Even though you've likely heard about data breaches in the news recently, it may still surprise you to learn that over 4 billion records were hacked in 2016. Criminals are trying to fill in the pieces when it comes to identity theft against you and your family.
It's essential to protect your information by periodically organizing, locking up and shredding data-sensitive documents. If you're not sure where your Social Insurance Number card is (Hint: it's such a key component to your identity that Service Canada doesn't even issue them any longer), or your CRA notices of assessment for example, you'll want to pay extra close attention to these steps.
Before You Start
Shannon Lee Simmons, author of Worry-Free Money: The guilt-free approach to managing your money and your life suggests that you "invest in a solid filing cabinet with a lock and a strong shredder."
Your Checklist for Protecting Sensitive Documents
In your home:
- Lock up passports that you don't use, Social Insurance Number cards, birth certificates and any application forms you might have for RESPs, RSPs, TFSAs, RRIFs or other forms that contain valuable information about you and your family
- Keep a copy of your credit and debit cards (front and back) locked up in a file cabinet in the event of an emergency, along with copies of your car registration and insurance in case they get stolen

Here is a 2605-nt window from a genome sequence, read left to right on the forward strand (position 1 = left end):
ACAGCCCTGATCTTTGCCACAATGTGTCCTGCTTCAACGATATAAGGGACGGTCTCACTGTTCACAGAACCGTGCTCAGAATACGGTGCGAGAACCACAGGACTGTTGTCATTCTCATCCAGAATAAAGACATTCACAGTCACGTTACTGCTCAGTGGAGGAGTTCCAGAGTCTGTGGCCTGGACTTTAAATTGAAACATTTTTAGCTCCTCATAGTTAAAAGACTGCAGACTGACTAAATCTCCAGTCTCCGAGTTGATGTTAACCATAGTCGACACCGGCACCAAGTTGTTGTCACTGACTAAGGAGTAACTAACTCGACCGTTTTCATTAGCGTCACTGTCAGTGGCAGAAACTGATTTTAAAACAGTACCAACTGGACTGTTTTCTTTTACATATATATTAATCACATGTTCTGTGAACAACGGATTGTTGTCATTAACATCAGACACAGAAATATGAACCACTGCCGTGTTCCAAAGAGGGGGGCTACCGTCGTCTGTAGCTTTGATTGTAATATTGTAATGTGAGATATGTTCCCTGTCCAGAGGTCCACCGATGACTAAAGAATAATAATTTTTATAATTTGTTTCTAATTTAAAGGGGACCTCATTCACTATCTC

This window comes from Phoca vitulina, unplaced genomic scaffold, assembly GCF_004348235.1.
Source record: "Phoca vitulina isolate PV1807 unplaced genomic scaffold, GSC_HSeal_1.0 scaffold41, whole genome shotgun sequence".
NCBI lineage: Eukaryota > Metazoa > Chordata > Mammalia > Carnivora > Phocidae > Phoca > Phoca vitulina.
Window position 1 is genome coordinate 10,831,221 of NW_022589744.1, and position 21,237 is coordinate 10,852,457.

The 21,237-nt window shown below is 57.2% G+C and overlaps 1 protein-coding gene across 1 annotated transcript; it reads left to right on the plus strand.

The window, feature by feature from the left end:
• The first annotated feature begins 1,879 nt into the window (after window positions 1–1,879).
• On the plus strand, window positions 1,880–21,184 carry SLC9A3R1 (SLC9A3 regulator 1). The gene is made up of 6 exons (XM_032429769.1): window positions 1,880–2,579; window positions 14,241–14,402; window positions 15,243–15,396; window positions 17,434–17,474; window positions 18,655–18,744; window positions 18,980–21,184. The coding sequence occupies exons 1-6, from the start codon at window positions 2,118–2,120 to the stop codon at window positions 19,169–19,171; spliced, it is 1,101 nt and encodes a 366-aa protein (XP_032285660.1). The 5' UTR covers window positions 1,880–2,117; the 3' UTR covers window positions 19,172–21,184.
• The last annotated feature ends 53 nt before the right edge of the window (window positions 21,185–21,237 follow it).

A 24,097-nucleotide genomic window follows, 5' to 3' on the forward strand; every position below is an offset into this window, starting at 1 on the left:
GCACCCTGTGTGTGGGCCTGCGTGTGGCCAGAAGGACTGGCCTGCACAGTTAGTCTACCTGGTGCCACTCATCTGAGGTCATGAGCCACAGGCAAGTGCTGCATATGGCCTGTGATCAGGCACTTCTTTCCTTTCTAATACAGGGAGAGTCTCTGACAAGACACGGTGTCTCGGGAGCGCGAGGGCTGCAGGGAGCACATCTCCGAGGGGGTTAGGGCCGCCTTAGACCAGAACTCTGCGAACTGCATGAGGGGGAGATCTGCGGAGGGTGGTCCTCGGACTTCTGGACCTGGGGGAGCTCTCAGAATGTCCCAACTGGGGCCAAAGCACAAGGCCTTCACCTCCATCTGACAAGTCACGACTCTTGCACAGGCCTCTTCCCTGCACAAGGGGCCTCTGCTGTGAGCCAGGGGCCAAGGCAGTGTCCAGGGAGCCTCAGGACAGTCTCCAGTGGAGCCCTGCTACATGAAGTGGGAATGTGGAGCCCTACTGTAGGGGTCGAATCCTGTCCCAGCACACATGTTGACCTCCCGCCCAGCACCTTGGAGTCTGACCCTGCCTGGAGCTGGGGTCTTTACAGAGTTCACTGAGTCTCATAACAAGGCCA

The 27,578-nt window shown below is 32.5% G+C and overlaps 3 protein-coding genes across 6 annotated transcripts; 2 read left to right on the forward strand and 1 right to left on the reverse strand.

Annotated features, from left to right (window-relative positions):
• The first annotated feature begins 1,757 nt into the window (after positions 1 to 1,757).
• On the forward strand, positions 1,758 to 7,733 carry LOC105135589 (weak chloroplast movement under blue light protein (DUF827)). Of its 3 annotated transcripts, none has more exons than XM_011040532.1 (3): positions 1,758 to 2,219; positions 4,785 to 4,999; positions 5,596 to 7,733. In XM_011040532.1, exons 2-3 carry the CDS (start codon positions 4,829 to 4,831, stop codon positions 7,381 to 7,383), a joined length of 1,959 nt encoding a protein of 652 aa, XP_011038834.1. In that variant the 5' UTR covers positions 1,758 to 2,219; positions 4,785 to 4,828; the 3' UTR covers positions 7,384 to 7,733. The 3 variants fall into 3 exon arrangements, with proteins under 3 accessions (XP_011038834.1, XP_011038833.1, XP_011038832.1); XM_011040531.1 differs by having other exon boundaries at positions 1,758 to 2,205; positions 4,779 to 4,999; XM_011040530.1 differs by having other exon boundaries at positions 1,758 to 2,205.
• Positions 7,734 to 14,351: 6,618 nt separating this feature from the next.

- Take pictures of your passport and driver's licence and save them to a safe cloud service or email them to yourself – just be sure to know how to wipe your phone if it's stolen and remember your email password if you need to access these documents during an emergency while travelling
- Have your Power of Attorney documents locked in a cabinet at home, but not in a safety deposit box. Wills are best in safety deposit boxes and with your lawyer – but you'll want your Power Of Attorney to be accessible in case of emergency
Important Things to Watch Out For at Home:
- Don't leave critical documents laying around, like mortgage, bank or credit card statements
- Don't toss any piece of paper that has your name, address, account number or more on it – when in doubt, shred it
- Don't forget about bills that come in – make a list of all your credit and bank statements and check them off as they come in – if they start to go missing, it may be a first sign that an identity thief is diverting mail from your home
Documents to Keep In Your Car:
Documents to Not Leave in Your Car:
- Don't keep cash or valuables anywhere in your vehicle or trunk
- Don't leave spare house keys or other ways to access your home easily
- Don't keep blank cheques, debit or credit cards
Documents to Keep in Your Wallet and Purse:
- Carry your debit card and one or two credit cards, maximum
- A copy of your prescriptions with blood type
- Your provincial health care card
- Your driver's licence
Documents to Leave Out of Your Wallet:
- Don't carry every card you have
- Don't carry your Social Insurance Number
- Don't carry your birth certificate
- Don't carry loyalty cards (use apps instead if they're offered)
Also, don't share your information with anyone who asks for a photocopy of your driver's licence — and don't allow for photocopies to be made, either — without understanding what that information will be used for and how it will be stored.